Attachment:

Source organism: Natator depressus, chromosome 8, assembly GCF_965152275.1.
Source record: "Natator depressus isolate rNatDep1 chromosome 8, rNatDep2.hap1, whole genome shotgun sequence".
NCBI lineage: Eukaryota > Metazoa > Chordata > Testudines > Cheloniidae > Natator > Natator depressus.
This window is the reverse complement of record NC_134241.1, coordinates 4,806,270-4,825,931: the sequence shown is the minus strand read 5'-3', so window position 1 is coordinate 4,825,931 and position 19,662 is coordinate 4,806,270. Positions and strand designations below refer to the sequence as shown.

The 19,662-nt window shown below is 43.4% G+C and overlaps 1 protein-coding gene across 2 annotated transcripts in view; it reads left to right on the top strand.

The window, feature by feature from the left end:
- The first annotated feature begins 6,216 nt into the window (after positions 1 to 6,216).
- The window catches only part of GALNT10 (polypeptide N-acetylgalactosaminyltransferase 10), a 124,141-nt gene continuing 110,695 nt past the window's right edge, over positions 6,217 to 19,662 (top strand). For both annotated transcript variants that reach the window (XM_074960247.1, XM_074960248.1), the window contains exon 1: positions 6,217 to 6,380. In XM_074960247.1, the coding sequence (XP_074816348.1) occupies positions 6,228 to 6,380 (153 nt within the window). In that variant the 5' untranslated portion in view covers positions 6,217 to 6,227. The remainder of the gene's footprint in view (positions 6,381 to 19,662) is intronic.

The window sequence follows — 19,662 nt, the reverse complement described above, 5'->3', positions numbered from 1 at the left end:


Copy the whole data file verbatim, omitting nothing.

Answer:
Source organism: Natator depressus, chromosome 8, assembly GCF_965152275.1.
Source record: "Natator depressus isolate rNatDep1 chromosome 8, rNatDep2.hap1, whole genome shotgun sequence".
NCBI lineage: Eukaryota > Metazoa > Chordata > Testudines > Cheloniidae > Natator > Natator depressus.
This window is the reverse complement of record NC_134241.1, coordinates 4,806,270-4,825,931: the sequence shown is the minus strand read 5'-3', so window position 1 is coordinate 4,825,931 and position 19,662 is coordinate 4,806,270. Positions and strand designations below refer to the sequence as shown.

The 19,662-nt window shown below is 43.4% G+C and overlaps 1 protein-coding gene across 2 annotated transcripts in view; it reads left to right on the top strand.

The window, feature by feature from the left end:
- The first annotated feature begins 6,216 nt into the window (after positions 1 to 6,216).
- The window catches only part of GALNT10 (polypeptide N-acetylgalactosaminyltransferase 10), a 124,141-nt gene continuing 110,695 nt past the window's right edge, over positions 6,217 to 19,662 (top strand). For both annotated transcript variants that reach the window (XM_074960247.1, XM_074960248.1), the window contains exon 1: positions 6,217 to 6,380. In XM_074960247.1, the coding sequence (XP_074816348.1) occupies positions 6,228 to 6,380 (153 nt within the window). In that variant the 5' untranslated portion in view covers positions 6,217 to 6,227. The remainder of the gene's footprint in view (positions 6,381 to 19,662) is intronic.

The window sequence follows — 19,662 nt, the reverse complement described above, 5'->3', positions numbered from 1 at the left end: